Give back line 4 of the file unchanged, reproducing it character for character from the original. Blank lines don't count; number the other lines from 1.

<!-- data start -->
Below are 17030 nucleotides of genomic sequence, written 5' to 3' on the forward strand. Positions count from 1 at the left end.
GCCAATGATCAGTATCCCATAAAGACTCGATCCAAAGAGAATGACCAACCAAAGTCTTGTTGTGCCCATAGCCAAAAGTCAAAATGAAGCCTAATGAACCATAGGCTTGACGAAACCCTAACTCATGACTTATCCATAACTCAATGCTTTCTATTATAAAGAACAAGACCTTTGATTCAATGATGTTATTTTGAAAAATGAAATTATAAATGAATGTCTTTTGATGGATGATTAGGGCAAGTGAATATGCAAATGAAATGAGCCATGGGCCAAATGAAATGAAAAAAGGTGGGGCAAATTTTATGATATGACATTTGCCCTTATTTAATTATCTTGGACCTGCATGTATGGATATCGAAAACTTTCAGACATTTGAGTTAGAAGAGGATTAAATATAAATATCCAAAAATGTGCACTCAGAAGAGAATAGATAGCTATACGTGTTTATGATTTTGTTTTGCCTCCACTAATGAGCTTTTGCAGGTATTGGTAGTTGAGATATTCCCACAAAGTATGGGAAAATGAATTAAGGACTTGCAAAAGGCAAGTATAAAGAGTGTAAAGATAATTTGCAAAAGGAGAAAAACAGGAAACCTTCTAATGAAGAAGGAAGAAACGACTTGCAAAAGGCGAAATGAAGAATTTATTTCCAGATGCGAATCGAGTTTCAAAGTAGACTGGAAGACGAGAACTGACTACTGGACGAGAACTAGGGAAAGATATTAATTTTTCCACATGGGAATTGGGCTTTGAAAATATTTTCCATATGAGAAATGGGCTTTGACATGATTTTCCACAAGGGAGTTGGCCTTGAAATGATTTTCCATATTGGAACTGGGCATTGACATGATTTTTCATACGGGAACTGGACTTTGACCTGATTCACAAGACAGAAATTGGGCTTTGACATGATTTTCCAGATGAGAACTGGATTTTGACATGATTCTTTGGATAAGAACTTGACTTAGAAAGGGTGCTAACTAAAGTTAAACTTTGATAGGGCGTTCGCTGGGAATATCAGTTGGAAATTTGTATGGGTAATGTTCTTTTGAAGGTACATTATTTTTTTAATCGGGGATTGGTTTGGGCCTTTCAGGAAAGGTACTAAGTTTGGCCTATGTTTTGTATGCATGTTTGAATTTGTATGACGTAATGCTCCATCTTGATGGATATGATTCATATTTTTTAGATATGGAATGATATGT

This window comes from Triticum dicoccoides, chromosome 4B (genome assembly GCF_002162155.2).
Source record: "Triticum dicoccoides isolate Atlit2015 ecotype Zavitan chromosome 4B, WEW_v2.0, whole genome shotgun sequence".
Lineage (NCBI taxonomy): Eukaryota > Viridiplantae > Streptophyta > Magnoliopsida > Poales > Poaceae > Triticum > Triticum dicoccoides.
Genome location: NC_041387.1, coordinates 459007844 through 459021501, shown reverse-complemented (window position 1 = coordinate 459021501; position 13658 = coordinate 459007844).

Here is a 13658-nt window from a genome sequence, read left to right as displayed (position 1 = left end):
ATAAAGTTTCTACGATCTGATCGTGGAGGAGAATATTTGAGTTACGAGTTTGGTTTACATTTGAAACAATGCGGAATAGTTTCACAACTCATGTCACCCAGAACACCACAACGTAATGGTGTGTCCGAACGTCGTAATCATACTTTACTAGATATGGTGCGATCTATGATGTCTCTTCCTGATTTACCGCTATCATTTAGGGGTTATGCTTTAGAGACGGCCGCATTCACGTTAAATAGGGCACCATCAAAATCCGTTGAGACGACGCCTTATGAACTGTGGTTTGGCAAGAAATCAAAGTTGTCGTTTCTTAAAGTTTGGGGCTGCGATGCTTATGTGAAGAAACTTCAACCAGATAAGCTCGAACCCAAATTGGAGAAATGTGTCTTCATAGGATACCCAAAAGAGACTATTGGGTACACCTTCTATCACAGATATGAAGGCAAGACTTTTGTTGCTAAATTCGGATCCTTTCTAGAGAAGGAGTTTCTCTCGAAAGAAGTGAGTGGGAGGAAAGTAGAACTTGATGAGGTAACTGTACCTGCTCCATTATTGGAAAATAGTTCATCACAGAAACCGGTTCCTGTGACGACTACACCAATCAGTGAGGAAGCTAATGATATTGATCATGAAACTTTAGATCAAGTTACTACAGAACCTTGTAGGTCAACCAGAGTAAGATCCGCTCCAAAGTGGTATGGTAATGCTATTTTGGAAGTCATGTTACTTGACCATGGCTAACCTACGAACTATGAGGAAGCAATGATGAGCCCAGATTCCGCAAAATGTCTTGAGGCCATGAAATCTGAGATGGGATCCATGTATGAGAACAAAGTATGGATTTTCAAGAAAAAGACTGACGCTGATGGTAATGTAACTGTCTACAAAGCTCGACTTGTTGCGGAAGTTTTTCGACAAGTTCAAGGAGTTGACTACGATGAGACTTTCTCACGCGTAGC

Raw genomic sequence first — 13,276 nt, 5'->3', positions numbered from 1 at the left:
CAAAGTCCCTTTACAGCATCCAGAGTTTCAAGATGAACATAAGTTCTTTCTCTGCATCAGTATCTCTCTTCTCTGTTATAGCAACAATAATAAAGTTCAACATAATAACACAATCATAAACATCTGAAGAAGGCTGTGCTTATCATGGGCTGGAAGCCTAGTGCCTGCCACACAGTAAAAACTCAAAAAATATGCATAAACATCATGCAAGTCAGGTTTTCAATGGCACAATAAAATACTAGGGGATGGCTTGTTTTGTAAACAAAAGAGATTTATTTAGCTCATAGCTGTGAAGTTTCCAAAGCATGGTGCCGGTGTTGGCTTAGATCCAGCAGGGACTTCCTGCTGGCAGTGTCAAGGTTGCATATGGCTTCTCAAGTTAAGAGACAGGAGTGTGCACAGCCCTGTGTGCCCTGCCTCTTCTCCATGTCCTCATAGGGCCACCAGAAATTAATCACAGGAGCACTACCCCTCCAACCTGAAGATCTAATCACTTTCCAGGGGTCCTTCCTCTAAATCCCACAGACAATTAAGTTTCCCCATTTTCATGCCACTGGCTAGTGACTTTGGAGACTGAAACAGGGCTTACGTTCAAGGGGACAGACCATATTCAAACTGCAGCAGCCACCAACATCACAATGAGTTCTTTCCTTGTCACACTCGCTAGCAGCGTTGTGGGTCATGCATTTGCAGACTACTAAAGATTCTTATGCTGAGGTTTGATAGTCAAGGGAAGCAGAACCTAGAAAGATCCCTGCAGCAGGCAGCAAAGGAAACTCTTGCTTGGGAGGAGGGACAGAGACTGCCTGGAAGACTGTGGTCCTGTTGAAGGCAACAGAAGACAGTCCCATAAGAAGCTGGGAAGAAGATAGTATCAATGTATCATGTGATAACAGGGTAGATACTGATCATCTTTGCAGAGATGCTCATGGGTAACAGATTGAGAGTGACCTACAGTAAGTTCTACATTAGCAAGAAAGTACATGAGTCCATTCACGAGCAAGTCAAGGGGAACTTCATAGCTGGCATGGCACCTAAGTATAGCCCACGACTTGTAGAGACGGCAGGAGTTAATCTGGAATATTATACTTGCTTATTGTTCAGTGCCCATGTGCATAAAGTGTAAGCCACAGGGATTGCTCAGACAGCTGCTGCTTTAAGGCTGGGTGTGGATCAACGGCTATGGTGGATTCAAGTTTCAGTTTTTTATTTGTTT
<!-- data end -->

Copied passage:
Source record: "Triticum dicoccoides isolate Atlit2015 ecotype Zavitan chromosome 4B, WEW_v2.0, whole genome shotgun sequence".